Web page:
Longtime BoatUS editor retiresPosted on
When he started working at BoatUS in 1977 as an eager warehouse worker, technical director editor Bob Adriance didnt fathom the impact he would have on the thousands of recreational boaters he has helped through the years.
Having the claims files allowed me to drill down and look for solutions, Adriance said in a BoatUS statement.
Now, after three decades and authoring more than 500 articles for Seaworthy, Adriance is stepping down to retire. BoatUS technical services director Beth Leonard will take over for him.
After a short stint in the BoatUS product warehouse, he was soon recognized for his writing abilities and initially wrote copy for the BoatUS Marine Products Catalog. He began writing for Seaworthy in 1985. In his typical self-deprecating and understated style, Adriance says, Somehow, I wound up in the only job at BoatUS I had some talent for.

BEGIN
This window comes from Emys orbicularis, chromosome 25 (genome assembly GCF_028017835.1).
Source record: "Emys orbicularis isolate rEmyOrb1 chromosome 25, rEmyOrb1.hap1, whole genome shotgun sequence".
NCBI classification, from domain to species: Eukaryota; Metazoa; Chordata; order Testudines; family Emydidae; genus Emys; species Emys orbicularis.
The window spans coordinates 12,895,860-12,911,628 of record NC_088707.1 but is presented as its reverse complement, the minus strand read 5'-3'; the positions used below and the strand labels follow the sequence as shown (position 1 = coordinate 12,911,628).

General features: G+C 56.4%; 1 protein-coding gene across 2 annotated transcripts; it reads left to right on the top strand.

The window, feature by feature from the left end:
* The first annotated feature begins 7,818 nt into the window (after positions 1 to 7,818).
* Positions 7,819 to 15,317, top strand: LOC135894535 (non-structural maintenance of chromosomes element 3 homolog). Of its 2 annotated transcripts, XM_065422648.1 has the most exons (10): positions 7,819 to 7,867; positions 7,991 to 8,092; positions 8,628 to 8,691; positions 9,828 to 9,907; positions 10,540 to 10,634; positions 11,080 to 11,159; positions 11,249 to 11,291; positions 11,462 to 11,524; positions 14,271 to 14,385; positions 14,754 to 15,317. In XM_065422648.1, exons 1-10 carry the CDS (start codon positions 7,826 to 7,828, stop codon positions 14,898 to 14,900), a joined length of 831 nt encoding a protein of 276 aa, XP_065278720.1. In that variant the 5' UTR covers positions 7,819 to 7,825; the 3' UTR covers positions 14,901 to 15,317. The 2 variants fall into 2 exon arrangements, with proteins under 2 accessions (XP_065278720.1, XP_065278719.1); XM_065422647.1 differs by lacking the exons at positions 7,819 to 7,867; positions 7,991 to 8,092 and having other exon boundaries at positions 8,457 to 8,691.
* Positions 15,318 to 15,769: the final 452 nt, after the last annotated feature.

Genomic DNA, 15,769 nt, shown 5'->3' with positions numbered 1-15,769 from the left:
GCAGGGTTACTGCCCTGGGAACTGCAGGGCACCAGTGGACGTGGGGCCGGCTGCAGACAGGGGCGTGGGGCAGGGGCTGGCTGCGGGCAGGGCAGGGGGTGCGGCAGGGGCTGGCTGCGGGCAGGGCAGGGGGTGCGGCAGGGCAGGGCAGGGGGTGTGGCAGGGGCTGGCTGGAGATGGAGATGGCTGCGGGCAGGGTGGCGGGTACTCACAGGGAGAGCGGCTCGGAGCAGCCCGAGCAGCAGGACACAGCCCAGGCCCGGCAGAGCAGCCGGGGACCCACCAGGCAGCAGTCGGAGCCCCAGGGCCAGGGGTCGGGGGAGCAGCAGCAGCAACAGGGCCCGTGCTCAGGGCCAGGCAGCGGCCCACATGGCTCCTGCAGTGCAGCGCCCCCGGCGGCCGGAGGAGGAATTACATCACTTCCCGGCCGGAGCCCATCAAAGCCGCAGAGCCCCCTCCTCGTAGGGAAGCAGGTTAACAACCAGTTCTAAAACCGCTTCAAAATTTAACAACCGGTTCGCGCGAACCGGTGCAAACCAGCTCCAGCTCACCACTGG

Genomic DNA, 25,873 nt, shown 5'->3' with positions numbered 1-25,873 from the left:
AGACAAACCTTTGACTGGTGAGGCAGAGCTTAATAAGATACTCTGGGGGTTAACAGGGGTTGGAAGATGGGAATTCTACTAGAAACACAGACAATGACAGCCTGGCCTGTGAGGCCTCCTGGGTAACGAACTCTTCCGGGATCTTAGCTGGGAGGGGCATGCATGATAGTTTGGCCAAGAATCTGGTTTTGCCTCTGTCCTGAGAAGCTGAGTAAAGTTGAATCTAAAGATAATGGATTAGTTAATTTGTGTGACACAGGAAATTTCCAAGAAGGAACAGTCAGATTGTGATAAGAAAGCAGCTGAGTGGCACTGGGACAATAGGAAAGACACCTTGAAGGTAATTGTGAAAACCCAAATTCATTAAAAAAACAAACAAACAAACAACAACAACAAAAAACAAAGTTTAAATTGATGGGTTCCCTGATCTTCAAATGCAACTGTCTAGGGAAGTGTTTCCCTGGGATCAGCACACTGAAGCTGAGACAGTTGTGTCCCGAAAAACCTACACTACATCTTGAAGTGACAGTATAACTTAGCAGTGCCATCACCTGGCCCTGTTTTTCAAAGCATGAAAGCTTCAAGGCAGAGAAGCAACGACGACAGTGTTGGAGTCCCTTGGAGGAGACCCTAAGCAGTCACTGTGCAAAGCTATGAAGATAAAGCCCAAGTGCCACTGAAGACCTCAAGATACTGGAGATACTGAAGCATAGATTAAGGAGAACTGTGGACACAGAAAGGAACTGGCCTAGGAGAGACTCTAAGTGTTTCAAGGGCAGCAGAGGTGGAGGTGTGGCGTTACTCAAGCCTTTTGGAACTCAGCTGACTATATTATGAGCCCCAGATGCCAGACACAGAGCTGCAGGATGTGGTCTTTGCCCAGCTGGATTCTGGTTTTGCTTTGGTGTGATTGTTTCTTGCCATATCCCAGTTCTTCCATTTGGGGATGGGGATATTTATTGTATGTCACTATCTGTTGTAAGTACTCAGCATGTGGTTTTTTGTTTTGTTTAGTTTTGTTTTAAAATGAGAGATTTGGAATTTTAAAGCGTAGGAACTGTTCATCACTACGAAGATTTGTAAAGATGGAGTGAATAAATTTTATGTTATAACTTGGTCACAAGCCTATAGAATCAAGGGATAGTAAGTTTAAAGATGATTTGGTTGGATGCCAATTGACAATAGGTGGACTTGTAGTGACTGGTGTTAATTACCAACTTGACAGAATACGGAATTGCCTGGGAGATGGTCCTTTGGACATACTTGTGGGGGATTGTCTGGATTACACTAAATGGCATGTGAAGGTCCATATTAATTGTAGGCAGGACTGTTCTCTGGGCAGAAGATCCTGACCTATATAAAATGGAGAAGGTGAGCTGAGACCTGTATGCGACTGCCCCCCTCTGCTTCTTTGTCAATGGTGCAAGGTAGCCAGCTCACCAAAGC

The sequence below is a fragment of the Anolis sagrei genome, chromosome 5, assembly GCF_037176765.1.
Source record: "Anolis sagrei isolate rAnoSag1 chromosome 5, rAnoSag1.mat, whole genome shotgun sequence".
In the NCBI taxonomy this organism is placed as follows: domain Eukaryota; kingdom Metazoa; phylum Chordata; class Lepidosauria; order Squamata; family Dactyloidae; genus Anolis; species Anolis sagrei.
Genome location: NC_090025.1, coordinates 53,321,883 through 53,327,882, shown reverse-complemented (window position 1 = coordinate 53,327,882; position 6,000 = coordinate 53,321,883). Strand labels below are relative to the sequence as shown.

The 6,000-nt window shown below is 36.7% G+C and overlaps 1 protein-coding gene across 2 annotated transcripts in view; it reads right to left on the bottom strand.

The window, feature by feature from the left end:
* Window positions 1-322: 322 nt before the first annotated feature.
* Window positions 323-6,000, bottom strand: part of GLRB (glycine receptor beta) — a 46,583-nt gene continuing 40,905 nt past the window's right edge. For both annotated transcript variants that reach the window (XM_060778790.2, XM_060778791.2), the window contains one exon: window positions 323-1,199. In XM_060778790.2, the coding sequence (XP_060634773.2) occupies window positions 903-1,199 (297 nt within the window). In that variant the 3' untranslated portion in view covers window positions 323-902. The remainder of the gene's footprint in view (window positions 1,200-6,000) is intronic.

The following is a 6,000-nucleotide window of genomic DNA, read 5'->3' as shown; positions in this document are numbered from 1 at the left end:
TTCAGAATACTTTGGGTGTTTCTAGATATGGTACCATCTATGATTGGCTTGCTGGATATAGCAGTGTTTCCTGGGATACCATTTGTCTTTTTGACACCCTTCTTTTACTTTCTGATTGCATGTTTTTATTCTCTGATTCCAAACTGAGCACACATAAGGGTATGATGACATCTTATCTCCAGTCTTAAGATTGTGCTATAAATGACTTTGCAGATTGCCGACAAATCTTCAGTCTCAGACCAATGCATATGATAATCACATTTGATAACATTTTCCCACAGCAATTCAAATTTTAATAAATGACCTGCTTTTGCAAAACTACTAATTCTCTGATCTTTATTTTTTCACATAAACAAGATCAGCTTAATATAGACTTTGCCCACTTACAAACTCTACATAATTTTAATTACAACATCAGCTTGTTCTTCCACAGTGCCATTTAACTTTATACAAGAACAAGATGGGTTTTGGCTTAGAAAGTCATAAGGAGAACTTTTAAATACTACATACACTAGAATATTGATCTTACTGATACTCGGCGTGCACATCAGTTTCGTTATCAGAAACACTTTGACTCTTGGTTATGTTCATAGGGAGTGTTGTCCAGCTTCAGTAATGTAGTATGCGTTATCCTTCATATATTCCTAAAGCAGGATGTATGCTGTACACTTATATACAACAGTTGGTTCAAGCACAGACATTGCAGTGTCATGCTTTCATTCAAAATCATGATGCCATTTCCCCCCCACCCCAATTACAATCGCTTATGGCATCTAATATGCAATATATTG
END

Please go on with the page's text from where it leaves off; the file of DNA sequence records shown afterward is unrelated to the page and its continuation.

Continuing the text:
Adriance was appointed director of BoatUS Technical Services in 1996, where he helped the boating world learn from others mistakes. His proudest achievements were a significant body of work on hurricane damage prevention, fighting the misguided movement toward the designated skipper concept that gave boaters a false sense of security and more recent efforts to prevent electric shock drowning fatalities from poorly maintained boat docks.
An accomplished sailor who sails out of Galesville, Md., Adriance also was the editor of BoatUSs Technical Information Exchange for marine professionals and author of the book Seaworthy, The Essential Lessons from BoatUS Case File of Things Gone Wrong.
Writing about the serious issues of boating safety and boat damage is potentially a dry and uninviting subject, but Adriances voice, laced with a subtle humor and the friendly tone of your dock mate or boating buddy, made the information interesting and teachable.
He will remain a member of BoatUSs board of directors, the BoatUS National Advisory Council and the BoatUS Foundation for Boating Safety, and a consultant to BoatUS. His immediate plans are to sail around Cape Horn, South America, a lifelong dream.